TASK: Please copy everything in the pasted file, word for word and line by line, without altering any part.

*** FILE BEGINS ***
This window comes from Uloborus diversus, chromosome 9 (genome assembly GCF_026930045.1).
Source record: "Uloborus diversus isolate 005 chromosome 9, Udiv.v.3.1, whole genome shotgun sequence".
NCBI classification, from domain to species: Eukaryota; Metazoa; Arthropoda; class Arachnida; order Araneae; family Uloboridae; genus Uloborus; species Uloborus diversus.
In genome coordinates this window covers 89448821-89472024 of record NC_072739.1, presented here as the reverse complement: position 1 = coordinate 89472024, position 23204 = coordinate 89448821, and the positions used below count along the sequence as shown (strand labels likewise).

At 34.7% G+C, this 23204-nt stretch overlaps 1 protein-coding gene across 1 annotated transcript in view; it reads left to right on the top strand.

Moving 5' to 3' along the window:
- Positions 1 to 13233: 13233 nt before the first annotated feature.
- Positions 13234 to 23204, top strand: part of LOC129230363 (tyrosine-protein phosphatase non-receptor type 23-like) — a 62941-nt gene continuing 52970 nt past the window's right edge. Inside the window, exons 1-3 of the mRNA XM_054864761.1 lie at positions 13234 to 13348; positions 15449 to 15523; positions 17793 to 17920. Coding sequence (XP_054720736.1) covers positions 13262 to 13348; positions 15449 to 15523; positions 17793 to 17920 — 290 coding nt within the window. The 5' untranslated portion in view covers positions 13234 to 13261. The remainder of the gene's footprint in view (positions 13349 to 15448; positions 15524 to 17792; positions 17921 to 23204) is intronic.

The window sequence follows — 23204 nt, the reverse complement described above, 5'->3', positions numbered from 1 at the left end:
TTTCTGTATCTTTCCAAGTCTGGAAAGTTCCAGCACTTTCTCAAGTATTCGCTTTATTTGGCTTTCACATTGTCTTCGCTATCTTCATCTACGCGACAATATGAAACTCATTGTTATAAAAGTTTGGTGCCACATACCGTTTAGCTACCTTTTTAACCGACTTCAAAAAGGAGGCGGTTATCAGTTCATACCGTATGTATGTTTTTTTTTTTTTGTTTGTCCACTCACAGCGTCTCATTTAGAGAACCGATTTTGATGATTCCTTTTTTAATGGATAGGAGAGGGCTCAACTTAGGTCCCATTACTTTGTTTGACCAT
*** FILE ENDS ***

This window comes from Uloborus diversus, chromosome 9 (genome assembly GCF_026930045.1).
Source record: "Uloborus diversus isolate 005 chromosome 9, Udiv.v.3.1, whole genome shotgun sequence".
NCBI classification, from domain to species: Eukaryota; Metazoa; Arthropoda; class Arachnida; order Araneae; family Uloboridae; genus Uloborus; species Uloborus diversus.
In genome coordinates this window covers 89448821-89472024 of record NC_072739.1, presented here as the reverse complement: position 1 = coordinate 89472024, position 23204 = coordinate 89448821, and the positions used below count along the sequence as shown (strand labels likewise).

At 34.7% G+C, this 23204-nt stretch overlaps 1 protein-coding gene across 1 annotated transcript in view; it reads left to right on the top strand.

Moving 5' to 3' along the window:
- Positions 1 to 13233: 13233 nt before the first annotated feature.
- Positions 13234 to 23204, top strand: part of LOC129230363 (tyrosine-protein phosphatase non-receptor type 23-like) — a 62941-nt gene continuing 52970 nt past the window's right edge. Inside the window, exons 1-3 of the mRNA XM_054864761.1 lie at positions 13234 to 13348; positions 15449 to 15523; positions 17793 to 17920. Coding sequence (XP_054720736.1) covers positions 13262 to 13348; positions 15449 to 15523; positions 17793 to 17920 — 290 coding nt within the window. The 5' untranslated portion in view covers positions 13234 to 13261. The remainder of the gene's footprint in view (positions 13349 to 15448; positions 15524 to 17792; positions 17921 to 23204) is intronic.

The window sequence follows — 23204 nt, the reverse complement described above, 5'->3', positions numbered from 1 at the left end:
TTTCTGTATCTTTCCAAGTCTGGAAAGTTCCAGCACTTTCTCAAGTATTCGCTTTATTTGGCTTTCACATTGTCTTCGCTATCTTCATCTACGCGACAATATGAAACTCATTGTTATAAAAGTTTGGTGCCACATACCGTTTAGCTACCTTTTTAACCGACTTCAAAAAGGAGGCGGTTATCAGTTCATACCGTATGTATGTTTTTTTTTTTTTGTTTGTCCACTCACAGCGTCTCATTTAGAGAACCGATTTTGATGATTCCTTTTTTAATGGATAGGAGAGGGCTCAACTTAGGTCCCATTACTTTGTTTGACCAT